Every business uses email to communicate with clients and land deals, but did you know that your emails might be an untapped tool for improving your company blog, and vice versa?
They both use the same tool, content, to persuade and inform the reader. Web writing might be a little more geared to search engines and emails may be more personalized, but it’s still words and images (and sometimes video.)
How can you make content work in both areas? Here are some tips to try.
Headlines And Subjects
Let’s start at the top. Are you cross-pollinating your email headline research and your blog titles?
Blog titles are phrased to attract the attention of your audience through keywords. Your audience between your email and your blog shouldn’t be different, so why should there be a difference between your emails subjects and blog titles? Once you know which keywords and phrases work well on one side, there’s no reason they won’t work on the other side.
If you have an article that audiences have responded to, you can flesh it out further in an email campaign and use subject lines similar to the article headline to attract attention. Follow it up with excellent and useful content and you have a recipe for engagement.
Another thing to look at is the structure of your copy and your CTAs. Some marketers think there needs to be a difference between email structure and article structure, but we think it’s best to look at the data and see what performs well with your audience.
If you have a particular article format or email format that works well, try creating similar pieces in both channels. This will do two things. First, it will help you create a better brand voice because of the similar styles. Second, it should help improve engagement because similar content pieces have performed well in the past.
Doing Double Duty
People prefer to engage with brands in different ways. Some will prefer email, some will prefer web browsing or some other way. You might write an excellent article but someone in your email list might never see it because of their preference.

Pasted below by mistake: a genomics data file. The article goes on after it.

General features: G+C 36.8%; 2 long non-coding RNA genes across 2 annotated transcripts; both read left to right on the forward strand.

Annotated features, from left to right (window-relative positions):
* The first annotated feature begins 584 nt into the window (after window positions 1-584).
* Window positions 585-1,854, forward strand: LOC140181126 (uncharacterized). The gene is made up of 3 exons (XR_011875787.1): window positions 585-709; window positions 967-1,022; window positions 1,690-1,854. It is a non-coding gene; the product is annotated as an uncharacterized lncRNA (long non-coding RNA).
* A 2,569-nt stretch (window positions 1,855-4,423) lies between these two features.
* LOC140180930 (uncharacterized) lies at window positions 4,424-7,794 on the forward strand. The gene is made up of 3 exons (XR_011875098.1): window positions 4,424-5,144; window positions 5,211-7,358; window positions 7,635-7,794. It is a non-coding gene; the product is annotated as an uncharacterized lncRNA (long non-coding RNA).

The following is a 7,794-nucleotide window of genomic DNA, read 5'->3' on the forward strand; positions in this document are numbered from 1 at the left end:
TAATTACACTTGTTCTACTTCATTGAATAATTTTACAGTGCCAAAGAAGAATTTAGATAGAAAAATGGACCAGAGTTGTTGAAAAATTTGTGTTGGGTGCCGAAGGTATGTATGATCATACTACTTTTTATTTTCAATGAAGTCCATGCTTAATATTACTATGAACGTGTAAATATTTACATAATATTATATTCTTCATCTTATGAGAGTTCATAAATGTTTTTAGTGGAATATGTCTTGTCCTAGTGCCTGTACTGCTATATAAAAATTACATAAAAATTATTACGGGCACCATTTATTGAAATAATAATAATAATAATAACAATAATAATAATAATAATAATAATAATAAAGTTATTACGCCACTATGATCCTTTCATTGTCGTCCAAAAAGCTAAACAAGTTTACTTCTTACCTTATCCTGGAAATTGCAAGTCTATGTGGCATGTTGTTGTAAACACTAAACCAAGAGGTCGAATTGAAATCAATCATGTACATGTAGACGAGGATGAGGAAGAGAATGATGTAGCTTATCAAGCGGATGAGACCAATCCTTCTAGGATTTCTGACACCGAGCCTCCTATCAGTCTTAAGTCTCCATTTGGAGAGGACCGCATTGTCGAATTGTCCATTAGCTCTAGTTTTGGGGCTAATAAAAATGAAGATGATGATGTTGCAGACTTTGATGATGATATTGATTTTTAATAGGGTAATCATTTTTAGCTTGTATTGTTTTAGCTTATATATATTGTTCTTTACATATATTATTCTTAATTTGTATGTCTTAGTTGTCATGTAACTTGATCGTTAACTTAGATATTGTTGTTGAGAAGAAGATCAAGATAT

Your best pieces should perform double duty by using them in both places. If you’ve sent out an email that did really well, consider transforming it into a blog post. Perhaps you can expand on it based on feedback from your list. The same goes for excellent articles to emails.
Then, once it’s published, you can tell your list about it again and drive more traffic to the blog. You can also add a CTA to join your list by noting that this content was first published there. By cross-pollinating both channels with your best content, you’ll drive attention and traffic to both.
Whether it’s articles or emails, it’s all content. Your best pieces and copy techniques shouldn’t stay in one channel. Unifying these channels will make your brand voice stronger and ensure that your best content marketing gets the most exposure.
Footers and Signatures
An often overlooked—but important—part of your blog posts and emails is the footer area. A smart strategy is to add an opt-in somewhere in the footer of your blog promising subscribers regular email updates for upcoming posts.
As for your emails, you probably send out a lot of them on a regular basis. Add a link to your blog in your email signature to drive more traffic to your blog, be it through personal emails or marketing follow-up emails.